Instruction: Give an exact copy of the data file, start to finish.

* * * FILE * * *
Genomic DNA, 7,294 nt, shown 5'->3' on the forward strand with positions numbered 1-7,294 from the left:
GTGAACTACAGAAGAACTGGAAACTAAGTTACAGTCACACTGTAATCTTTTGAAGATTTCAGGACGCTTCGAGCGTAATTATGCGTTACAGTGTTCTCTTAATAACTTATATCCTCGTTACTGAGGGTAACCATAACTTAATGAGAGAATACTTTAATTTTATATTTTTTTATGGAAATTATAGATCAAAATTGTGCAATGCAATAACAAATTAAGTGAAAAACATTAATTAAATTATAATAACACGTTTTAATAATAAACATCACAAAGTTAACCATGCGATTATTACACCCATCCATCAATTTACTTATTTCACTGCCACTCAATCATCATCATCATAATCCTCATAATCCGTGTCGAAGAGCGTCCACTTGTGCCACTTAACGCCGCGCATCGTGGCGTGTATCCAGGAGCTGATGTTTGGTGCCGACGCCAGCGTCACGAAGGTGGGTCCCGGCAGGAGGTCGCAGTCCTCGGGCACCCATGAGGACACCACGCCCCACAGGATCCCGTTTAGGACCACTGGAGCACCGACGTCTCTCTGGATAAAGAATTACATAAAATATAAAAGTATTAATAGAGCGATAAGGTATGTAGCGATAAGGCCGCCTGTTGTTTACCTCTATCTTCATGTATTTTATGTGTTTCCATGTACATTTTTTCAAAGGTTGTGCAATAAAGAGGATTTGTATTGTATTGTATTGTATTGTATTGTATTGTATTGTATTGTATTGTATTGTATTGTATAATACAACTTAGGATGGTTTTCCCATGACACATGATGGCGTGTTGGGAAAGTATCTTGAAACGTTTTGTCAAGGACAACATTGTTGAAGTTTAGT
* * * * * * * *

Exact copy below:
Genomic DNA, 7,294 nt, shown 5'->3' on the forward strand with positions numbered 1-7,294 from the left:
GTGAACTACAGAAGAACTGGAAACTAAGTTACAGTCACACTGTAATCTTTTGAAGATTTCAGGACGCTTCGAGCGTAATTATGCGTTACAGTGTTCTCTTAATAACTTATATCCTCGTTACTGAGGGTAACCATAACTTAATGAGAGAATACTTTAATTTTATATTTTTTTATGGAAATTATAGATCAAAATTGTGCAATGCAATAACAAATTAAGTGAAAAACATTAATTAAATTATAATAACACGTTTTAATAATAAACATCACAAAGTTAACCATGCGATTATTACACCCATCCATCAATTTACTTATTTCACTGCCACTCAATCATCATCATCATAATCCTCATAATCCGTGTCGAAGAGCGTCCACTTGTGCCACTTAACGCCGCGCATCGTGGCGTGTATCCAGGAGCTGATGTTTGGTGCCGACGCCAGCGTCACGAAGGTGGGTCCCGGCAGGAGGTCGCAGTCCTCGGGCACCCATGAGGACACCACGCCCCACAGGATCCCGTTTAGGACCACTGGAGCACCGACGTCTCTCTGGATAAAGAATTACATAAAATATAAAAGTATTAATAGAGCGATAAGGTATGTAGCGATAAGGCCGCCTGTTGTTTACCTCTATCTTCATGTATTTTATGTGTTTCCATGTACATTTTTTCAAAGGTTGTGCAATAAAGAGGATTTGTATTGTATTGTATTGTATTGTATTGTATTGTATTGTATTGTATTGTATTGTATTGTATAATACAACTTAGGATGGTTTTCCCATGACACATGATGGCGTGTTGGGAAAGTATCTTGAAACGTTTTGTCAAGGACAACATTGTTGAAGTTTAGT